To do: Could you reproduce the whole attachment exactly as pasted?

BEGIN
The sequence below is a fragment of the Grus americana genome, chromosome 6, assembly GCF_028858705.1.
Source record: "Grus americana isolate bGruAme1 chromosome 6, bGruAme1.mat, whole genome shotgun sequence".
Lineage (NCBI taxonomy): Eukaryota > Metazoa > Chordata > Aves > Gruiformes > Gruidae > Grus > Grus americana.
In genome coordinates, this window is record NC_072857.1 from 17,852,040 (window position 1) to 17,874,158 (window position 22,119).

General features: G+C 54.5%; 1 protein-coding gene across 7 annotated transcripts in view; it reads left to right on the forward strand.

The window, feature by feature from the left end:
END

The sequence below is a fragment of the Grus americana genome, chromosome 6, assembly GCF_028858705.1.
Source record: "Grus americana isolate bGruAme1 chromosome 6, bGruAme1.mat, whole genome shotgun sequence".
Lineage (NCBI taxonomy): Eukaryota > Metazoa > Chordata > Aves > Gruiformes > Gruidae > Grus > Grus americana.
In genome coordinates, this window is record NC_072857.1 from 17,852,040 (window position 1) to 17,874,158 (window position 22,119).

General features: G+C 54.5%; 1 protein-coding gene across 7 annotated transcripts in view; it reads left to right on the forward strand.

The window, feature by feature from the left end: